IrnBruTheNoo Thu 28-Feb-13 11:09:04

It's not until I've had one school aged now, that I realise how lucky I've been to have them relatively young. I couldn't imagine starting out in my 30's with pregnancy and sleepless nights, tbh.

imip Thu 28-Feb-13 11:42:05

I think it's an individual choice. For many, such as myself, the only way to have become a mum in my 20s would have been to do it without a partner. It would not have been the ideal choice. I had my first dd at 34, my last at 40. Yes, I am very tired, but I have had five babies in six years and two months, I am sure that would exhaust anybody! I did lots of travelling and partying in my pre dc days. Had enough money to buy my own place. Had lovely clothes! got my degree and post grad degree over and done with. We can afford for me to be a sahm and the time is right also for a career change. Dd was doing a project about castles at school, we talked about a lot of them and I told her of lots of the ones I had visited. I'm glad I had the chance to do this in my 20 and 30s, rather than in my 40s when my children had grown up and I still had those type of family ties.

Additionally for me, I had siblings much younger than me. I knew what hard work kids were, I just wasn't ready for that.

But we have have different circumstances and the challenge is making them work for us. For me what would not have worked was spreading my family over decades. I have a friend who has had a child in her 20s, 30s and 40s. She is also considering her 4th! She lives abroad and had lots of hired help. I am glad I have 'consolidated' my childbearing, though I would like more sleep!

I had my ds when I was 18, which means that people are stunned when I tell them I have an 11 year old. It's worse now that I'm a teacher, as I find that not many teachers have children so young so I feel I get judged more at work - especially since ds is starting at my school in September!

It's not something I planned, but the biggest pro for me is that having a child gave my life a direction and purpose it previously lacked. Without him I'd never have returned to education and got my degree, as he was my motivation.

Cons for me are dealing with behaviour and trying to be authoritative when I was so young myself. Also that I was so young that I didn't actually plan to start a family, so didn't have any more as I felt too young so decided to kick start my career and have more children when I was financially more stable.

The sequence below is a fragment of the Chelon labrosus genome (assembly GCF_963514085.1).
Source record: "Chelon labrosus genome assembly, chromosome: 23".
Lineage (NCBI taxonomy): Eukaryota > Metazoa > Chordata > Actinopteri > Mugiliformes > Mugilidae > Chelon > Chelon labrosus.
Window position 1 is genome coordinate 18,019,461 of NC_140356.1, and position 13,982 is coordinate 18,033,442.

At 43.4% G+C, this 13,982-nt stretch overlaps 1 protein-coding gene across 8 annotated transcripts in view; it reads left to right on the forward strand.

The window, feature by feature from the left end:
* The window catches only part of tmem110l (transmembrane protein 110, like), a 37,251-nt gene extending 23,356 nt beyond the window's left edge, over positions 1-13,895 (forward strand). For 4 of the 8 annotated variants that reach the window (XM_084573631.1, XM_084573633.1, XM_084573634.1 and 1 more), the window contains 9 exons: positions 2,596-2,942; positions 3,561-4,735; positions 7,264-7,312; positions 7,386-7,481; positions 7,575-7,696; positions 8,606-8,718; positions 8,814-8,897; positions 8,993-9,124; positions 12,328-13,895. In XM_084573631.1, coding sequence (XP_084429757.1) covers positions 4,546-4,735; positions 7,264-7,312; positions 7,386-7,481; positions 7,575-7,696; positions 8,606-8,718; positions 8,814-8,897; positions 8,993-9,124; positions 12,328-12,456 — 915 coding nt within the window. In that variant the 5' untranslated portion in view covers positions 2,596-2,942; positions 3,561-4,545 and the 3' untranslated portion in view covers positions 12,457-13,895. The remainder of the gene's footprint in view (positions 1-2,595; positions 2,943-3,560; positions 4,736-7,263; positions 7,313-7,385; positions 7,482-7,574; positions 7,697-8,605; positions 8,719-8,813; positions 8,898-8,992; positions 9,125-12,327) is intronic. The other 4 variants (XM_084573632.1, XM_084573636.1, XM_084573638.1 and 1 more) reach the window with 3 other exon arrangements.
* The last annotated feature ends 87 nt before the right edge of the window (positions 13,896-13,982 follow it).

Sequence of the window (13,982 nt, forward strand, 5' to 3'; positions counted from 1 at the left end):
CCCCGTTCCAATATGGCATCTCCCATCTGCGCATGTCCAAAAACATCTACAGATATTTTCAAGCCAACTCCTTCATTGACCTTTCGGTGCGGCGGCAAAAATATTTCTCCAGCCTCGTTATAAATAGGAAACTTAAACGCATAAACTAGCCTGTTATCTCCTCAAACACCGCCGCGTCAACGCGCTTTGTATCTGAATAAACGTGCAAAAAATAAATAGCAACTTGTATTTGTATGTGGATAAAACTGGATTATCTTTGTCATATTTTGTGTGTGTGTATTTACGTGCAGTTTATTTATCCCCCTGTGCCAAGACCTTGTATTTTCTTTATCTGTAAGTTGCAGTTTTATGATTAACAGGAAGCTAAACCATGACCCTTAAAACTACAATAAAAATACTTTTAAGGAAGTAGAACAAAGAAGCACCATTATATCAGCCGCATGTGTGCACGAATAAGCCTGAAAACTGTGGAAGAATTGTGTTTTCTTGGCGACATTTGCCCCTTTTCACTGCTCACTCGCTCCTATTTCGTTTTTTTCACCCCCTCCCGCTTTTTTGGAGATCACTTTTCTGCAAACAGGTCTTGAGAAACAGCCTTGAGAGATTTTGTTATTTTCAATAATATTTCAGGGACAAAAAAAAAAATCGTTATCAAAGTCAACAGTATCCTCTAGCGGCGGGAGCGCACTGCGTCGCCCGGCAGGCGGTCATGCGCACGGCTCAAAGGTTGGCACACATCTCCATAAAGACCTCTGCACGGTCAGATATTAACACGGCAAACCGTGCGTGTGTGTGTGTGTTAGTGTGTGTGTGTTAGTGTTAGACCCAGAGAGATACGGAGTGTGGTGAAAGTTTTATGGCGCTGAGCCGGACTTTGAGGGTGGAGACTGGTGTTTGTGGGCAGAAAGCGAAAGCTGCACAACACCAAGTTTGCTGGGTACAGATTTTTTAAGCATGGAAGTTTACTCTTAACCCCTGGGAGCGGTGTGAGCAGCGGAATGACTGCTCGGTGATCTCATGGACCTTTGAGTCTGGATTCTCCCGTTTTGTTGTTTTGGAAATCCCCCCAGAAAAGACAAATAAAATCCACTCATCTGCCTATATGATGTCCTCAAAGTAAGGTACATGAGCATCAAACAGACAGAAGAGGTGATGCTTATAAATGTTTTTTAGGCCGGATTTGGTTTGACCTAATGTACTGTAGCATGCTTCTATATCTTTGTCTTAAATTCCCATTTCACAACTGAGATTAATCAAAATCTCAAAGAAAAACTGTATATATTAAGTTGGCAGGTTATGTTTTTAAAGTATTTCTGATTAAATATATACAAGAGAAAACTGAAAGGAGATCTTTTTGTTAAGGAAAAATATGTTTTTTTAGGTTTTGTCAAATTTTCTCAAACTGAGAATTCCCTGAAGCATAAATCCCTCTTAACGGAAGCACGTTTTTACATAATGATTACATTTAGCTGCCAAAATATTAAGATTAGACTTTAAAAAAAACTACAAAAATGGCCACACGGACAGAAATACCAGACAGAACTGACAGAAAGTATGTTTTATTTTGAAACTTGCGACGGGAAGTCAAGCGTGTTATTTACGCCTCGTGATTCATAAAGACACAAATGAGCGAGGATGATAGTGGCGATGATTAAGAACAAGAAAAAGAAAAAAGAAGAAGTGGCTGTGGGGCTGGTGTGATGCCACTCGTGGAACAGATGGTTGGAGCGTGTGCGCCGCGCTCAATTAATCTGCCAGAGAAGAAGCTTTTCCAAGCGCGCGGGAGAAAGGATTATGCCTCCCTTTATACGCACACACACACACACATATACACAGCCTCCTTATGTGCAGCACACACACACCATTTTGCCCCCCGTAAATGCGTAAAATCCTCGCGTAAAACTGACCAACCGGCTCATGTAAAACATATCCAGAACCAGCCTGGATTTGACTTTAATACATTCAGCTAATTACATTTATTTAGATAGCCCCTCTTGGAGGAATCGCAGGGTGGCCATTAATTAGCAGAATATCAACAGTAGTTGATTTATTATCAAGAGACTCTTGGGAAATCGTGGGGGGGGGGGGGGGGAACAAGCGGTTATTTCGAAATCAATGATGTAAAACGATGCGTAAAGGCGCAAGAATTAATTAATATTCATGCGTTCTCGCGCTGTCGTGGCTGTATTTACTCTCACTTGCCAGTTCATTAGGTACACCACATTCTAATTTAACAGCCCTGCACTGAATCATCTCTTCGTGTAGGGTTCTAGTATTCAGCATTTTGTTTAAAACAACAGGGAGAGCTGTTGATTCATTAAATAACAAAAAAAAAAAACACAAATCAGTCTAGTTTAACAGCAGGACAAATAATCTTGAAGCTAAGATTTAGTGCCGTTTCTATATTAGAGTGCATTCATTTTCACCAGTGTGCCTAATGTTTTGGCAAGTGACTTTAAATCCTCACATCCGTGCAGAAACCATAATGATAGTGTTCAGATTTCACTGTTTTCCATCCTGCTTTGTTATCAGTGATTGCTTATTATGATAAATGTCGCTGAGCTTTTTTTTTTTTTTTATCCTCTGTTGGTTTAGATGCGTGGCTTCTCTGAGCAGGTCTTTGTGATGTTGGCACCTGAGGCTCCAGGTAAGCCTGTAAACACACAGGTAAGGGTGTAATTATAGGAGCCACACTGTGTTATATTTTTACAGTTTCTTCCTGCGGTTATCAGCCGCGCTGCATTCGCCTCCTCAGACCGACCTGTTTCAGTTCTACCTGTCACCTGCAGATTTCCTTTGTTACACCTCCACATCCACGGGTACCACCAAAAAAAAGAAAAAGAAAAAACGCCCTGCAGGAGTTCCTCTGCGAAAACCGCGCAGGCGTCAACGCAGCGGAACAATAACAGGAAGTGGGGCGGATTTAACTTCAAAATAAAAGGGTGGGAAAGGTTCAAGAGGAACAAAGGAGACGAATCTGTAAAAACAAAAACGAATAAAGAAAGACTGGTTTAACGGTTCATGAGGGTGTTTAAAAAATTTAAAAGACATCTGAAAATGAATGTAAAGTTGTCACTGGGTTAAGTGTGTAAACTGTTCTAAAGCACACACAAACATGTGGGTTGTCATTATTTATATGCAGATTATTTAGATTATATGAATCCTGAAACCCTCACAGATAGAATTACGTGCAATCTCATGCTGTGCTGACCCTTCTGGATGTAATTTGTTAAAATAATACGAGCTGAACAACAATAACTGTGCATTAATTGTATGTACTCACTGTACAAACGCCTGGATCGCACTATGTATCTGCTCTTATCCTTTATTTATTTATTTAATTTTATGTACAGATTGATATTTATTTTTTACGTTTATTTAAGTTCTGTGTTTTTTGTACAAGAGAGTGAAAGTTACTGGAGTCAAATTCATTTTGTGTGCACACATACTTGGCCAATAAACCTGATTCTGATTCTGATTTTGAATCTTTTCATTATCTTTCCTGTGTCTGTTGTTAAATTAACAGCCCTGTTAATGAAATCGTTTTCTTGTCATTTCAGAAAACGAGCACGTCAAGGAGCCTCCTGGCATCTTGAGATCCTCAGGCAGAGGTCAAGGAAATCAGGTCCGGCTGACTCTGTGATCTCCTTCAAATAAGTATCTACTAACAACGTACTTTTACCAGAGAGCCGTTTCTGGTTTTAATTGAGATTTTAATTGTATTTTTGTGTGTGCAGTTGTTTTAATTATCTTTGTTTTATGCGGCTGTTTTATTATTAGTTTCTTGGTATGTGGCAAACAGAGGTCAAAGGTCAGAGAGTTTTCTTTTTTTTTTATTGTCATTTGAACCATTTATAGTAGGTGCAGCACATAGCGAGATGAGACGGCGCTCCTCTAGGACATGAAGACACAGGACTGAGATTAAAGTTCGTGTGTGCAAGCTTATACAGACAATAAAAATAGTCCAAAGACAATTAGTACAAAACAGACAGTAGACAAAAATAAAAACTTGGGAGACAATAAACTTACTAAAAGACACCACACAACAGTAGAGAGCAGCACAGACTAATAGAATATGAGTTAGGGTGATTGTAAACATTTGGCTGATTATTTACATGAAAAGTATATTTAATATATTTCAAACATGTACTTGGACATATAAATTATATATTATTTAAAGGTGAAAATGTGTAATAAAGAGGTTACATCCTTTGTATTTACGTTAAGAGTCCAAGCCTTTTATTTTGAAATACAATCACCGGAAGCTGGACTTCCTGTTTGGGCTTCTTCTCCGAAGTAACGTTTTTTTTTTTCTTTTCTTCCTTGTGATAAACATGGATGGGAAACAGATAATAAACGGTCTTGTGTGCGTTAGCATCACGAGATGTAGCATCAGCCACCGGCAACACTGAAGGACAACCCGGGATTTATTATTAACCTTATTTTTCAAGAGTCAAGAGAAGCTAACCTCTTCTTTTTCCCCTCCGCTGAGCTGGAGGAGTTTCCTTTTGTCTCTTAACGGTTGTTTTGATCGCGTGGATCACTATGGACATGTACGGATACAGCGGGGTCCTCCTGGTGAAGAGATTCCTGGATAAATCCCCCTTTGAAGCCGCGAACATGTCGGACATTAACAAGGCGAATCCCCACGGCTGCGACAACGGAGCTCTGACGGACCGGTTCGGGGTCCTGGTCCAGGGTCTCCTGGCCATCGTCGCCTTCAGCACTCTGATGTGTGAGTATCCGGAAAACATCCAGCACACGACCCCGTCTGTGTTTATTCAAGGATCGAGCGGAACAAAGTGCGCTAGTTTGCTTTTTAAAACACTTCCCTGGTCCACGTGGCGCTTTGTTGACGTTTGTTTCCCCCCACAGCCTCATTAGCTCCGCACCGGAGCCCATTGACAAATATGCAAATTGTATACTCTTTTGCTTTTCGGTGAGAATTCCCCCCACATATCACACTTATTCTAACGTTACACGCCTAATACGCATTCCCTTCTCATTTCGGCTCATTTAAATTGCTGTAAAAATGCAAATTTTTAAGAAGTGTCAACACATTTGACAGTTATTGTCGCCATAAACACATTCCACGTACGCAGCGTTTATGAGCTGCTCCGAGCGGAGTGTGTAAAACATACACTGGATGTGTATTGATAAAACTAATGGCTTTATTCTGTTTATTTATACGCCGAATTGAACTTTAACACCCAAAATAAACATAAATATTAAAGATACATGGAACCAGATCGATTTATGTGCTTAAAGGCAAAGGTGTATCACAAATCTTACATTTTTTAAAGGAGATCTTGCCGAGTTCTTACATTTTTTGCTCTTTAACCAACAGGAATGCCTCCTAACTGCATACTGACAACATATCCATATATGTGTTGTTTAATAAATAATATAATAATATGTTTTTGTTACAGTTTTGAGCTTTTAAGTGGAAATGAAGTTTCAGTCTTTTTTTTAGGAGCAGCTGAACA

Downside there is that I had children when I was young, but will hopefully also be having children in my 30s, so won't feel like I've had a break or the benefits of being a younger or older mum!

leaharrison11 Sat 02-Mar-13 08:25:31

I just turned 21 when i had DS , the cons for me are -
Lost alot my friends as they are still partying going on girls holidays things like that.
The looks and comments i have received
And having to grow up in a day

The pros-
Finding out my true friends
Proving everyone how much of strong parent i am
My son

Having my son out weighs all the cons i think being a mother at any age is a gift and i know i much prefer to wake up at 6am with him than partying till 6am, id advice anyone to do it

MummyPig24 Sun 03-Mar-13 07:07:36

In not in London, I'm in a village in Berkshire. I'm 25, there's not many younger mums here, and at the risk of sounding horrifically snobby, they are not my kind of people! I get on well with the older mums so its not an issue.

I am glad we had children young, I enjoy it. We are not financially stable which is a big con but my children have all the love in the world from us.

CuppaSarah Mon 04-Mar-13 17:55:07

I think alot of it depends where you are. I'm in Hampshire and rarely see other young mums. I just had my first at 23, but I look a bit younger than my age, when I was pregnant I even had old women tutting at me hmm. I'm not sure what they thought really, but it did hurt my feelings. I do feel a bit out of place wheeling DD round town when I see endless 35+ Mummys out together in Costa. The area can be a bit snooty too, I feel a bit judged becuase I don't have an iCandy buggy or Mamas and Papas clothes. So I guess the main con for me in fiances.

On the plus I have lots of energy and find swapping my sleep routine round really easy. Plus I haven't had as many years to get settled into my ways, so it's easier to accept all the lifestyle changes we're going through. Also I haven't got a career to worry about which I imagine is a really difficult thing for older mums to deal with.

MoodyDidIt Mon 04-Mar-13 18:05:06

i had my dc at 26 and 29

pro's - lots of energy, body bounced back quick

cons - erm, none

i'm 33 now, feel old and am dead envious of young mums blush